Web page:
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Environ Sci Pollut Res Int. 2015 May;22(10):7361-74. doi: 10.1007/s11356-014-3132-0. Epub 2014 Jun 20.

EU policy on sewage sludge utilization and perspectives on new approaches of sludge management.

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1
CNR-Istituto di Ricerca sulle Acque, via Salaria km 29.3, 00015, Monterotondo, RM, Italy, mininni@irsa.cnr.it.

Abstract

This paper presents the current sewage sludge legislation in Europe and expected developments regarding the coming directives on the application of the "End-of-waste" criteria and on fertilizers. Discussion on sludge production and processing is also included. The Directive 86/278 has regulated the use in agriculture of residual sludge from domestic and urban wastewater. After 1986, this directive was transposed in the different member state legislation and currently the national limit values on heavy metals, some organic micropollutants and pathogens are placed in a rather wide range. This seems the inevitable consequence of different attitudes towards sludge management practices in the member states. The discussion by the European Joint Research Center (JRC) in Seville regarding application of end-of-waste criteria for compost and digestate has produced a final document (IPTS 2014) where sludge was excluded from the organic wastes admitted for producing an end-of-waste compost. Sludge processing in Europe seems addressed to different goals: sludge minimization, full stabilization and hygienization by thermal hydrolysis processes before anaerobic digestion, and on-site incineration by fluidized bed furnace. Thermophilic anaerobic digestion was applied with success on the Prague WWTP with a preliminary lysimeter centrifugation. Coming techniques, like wet oxidation and pyrolysis, are applied only on very few plants.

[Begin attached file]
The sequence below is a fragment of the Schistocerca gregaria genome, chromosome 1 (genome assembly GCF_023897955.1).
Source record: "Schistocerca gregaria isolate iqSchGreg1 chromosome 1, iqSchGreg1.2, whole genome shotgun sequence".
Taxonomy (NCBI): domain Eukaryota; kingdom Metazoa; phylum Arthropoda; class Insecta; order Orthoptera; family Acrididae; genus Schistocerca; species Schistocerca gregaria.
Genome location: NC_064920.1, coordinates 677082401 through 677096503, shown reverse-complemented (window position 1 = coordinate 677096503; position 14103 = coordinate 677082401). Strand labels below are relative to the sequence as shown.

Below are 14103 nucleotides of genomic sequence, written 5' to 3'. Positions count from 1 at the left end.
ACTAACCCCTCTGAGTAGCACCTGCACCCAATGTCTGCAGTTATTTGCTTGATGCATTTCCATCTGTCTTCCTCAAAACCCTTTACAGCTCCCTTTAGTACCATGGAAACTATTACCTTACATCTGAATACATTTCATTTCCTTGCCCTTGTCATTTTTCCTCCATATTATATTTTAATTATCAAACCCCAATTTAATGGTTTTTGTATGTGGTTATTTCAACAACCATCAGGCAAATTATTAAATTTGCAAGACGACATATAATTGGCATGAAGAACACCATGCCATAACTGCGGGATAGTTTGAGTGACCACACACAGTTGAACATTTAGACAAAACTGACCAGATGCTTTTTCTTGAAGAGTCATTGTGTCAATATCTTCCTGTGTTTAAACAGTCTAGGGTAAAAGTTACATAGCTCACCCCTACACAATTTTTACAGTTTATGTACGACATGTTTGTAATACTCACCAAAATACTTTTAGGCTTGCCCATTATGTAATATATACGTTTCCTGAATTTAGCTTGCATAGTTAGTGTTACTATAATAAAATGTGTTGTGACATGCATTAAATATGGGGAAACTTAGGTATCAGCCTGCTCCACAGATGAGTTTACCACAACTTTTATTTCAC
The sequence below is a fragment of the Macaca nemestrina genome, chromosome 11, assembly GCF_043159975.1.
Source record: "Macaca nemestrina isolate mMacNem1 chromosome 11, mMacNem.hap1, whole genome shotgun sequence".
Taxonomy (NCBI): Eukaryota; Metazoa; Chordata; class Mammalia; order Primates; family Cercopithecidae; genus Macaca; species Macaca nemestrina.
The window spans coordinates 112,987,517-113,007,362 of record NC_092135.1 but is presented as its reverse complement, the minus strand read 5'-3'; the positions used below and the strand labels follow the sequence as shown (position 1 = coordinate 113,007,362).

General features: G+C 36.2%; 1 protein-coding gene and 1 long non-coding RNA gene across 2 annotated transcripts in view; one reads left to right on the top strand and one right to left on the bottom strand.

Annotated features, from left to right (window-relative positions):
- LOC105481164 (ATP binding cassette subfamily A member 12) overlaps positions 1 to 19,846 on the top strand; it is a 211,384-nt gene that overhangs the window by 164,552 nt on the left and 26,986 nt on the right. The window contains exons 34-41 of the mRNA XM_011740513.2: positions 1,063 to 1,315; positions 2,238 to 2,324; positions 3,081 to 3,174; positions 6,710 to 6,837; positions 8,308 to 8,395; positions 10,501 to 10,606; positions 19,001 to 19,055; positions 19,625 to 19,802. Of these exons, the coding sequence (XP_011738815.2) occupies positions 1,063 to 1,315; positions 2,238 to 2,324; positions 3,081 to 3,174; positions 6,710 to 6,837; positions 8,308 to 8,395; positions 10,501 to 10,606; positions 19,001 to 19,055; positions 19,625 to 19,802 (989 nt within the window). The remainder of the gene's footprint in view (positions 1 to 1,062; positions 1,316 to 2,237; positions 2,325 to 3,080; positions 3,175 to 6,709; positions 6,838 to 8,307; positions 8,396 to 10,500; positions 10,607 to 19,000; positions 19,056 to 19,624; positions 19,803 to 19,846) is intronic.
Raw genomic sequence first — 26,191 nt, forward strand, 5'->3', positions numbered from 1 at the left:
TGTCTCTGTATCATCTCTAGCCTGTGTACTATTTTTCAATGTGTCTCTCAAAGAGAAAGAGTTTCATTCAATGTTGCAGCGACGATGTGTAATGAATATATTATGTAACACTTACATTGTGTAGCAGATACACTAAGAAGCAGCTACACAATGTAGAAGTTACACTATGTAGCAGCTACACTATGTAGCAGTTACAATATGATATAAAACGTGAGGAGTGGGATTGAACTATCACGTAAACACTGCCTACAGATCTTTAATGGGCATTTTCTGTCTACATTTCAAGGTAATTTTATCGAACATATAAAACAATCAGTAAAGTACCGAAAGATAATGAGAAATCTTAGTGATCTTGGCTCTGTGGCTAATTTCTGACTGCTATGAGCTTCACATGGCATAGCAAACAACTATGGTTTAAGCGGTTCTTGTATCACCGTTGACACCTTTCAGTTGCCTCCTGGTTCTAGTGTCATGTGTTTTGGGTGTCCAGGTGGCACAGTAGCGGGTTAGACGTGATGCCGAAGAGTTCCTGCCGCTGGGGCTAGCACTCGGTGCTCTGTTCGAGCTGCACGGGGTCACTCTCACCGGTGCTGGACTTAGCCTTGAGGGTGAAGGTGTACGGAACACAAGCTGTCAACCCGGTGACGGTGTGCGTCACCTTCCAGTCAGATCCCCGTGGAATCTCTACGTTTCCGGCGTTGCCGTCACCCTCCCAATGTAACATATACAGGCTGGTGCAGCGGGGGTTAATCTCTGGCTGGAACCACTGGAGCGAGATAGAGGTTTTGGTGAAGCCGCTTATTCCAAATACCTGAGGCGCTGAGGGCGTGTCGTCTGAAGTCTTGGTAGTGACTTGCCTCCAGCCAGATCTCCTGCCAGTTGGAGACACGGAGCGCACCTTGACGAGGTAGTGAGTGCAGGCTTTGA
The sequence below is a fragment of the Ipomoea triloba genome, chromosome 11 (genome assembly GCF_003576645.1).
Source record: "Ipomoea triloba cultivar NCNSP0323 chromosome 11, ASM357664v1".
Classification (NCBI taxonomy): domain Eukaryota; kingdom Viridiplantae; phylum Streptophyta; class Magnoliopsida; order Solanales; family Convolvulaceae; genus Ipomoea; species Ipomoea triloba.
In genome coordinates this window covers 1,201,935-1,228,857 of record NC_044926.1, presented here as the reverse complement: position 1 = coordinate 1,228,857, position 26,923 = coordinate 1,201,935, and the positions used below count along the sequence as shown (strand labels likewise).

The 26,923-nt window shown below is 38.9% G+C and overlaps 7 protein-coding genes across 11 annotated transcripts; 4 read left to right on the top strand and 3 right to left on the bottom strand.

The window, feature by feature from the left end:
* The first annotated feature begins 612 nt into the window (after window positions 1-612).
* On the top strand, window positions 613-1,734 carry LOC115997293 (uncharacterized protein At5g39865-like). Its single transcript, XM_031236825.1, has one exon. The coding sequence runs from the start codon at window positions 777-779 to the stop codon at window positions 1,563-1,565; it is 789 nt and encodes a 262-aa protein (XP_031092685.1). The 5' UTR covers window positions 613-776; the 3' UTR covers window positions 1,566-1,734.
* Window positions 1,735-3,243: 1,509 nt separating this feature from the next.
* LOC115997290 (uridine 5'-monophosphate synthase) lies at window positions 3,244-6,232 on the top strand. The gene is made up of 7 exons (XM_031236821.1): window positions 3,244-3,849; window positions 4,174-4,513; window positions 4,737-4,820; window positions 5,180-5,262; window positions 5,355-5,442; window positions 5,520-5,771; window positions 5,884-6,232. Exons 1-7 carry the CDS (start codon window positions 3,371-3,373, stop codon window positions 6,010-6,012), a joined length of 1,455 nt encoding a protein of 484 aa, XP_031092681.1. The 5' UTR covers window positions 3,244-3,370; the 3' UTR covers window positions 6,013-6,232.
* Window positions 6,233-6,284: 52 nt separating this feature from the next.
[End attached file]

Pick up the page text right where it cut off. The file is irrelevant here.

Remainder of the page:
PMID:
24946701
DOI:
10.1007/s11356-014-3132-0
[Indexed for MEDLINE]

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